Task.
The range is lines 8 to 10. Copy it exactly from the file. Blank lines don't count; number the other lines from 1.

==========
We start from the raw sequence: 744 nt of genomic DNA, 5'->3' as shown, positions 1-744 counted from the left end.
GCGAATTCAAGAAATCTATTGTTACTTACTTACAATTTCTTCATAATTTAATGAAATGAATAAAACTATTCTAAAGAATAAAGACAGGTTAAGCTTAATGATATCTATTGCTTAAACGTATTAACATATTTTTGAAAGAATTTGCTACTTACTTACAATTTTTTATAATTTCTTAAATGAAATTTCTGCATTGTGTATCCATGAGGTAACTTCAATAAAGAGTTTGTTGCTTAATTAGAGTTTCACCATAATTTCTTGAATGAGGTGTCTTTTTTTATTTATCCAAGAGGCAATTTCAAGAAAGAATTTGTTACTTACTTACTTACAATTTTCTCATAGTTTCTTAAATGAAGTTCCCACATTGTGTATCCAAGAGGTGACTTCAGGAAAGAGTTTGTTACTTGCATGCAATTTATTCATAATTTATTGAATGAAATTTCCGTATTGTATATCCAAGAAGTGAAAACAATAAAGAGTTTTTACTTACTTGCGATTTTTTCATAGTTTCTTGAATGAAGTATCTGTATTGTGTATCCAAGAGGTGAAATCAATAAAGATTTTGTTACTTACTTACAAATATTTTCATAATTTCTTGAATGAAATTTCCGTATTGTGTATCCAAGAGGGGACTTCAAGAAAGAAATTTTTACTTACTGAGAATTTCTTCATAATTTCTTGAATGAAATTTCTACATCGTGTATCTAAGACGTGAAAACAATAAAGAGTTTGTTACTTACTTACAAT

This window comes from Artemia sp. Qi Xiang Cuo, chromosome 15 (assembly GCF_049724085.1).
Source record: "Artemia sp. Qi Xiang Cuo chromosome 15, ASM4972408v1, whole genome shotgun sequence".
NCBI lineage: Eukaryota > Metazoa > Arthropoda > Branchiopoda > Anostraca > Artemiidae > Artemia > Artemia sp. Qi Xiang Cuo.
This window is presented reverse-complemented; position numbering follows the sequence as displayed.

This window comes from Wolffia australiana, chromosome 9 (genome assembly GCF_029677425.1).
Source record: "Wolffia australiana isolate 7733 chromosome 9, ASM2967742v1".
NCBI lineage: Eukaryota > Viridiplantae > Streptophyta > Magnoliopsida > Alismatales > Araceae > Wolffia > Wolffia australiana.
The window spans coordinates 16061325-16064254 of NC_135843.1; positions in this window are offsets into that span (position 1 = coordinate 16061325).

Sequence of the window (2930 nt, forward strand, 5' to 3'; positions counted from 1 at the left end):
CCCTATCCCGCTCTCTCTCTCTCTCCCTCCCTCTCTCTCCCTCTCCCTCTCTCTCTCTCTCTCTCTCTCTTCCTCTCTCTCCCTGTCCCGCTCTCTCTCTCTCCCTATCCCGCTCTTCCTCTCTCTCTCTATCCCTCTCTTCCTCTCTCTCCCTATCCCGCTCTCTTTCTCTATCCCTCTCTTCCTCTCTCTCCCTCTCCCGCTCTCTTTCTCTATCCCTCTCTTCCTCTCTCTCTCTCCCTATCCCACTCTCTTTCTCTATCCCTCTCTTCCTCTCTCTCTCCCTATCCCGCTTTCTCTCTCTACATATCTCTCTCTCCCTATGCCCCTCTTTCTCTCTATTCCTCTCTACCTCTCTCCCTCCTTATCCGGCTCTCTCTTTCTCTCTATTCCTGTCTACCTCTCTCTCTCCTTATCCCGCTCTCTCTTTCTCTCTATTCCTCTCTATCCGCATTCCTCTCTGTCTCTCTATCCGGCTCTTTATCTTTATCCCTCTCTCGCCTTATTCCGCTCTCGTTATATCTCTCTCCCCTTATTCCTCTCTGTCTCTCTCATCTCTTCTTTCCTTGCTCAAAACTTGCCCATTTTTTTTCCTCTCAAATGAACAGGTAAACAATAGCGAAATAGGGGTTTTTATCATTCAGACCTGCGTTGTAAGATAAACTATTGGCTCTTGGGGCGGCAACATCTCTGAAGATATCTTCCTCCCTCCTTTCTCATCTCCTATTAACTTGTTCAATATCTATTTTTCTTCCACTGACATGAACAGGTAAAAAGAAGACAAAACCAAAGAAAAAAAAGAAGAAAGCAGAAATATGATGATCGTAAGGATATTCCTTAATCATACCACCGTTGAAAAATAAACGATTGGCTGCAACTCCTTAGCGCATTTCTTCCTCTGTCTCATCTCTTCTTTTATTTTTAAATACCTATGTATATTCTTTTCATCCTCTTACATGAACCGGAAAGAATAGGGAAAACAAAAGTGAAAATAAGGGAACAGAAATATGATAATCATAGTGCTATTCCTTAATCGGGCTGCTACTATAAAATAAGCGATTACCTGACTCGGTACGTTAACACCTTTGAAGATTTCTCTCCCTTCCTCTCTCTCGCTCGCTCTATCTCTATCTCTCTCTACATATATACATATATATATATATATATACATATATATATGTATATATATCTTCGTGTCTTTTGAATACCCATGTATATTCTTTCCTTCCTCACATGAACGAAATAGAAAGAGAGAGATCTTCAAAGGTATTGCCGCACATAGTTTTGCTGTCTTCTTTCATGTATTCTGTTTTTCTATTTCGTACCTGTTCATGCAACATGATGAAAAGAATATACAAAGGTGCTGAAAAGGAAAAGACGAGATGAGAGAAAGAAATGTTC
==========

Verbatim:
Source record: "Wolffia australiana isolate 7733 chromosome 9, ASM2967742v1".
NCBI lineage: Eukaryota > Viridiplantae > Streptophyta > Magnoliopsida > Alismatales > Araceae > Wolffia > Wolffia australiana.
The window spans coordinates 16061325-16064254 of NC_135843.1; positions in this window are offsets into that span (position 1 = coordinate 16061325).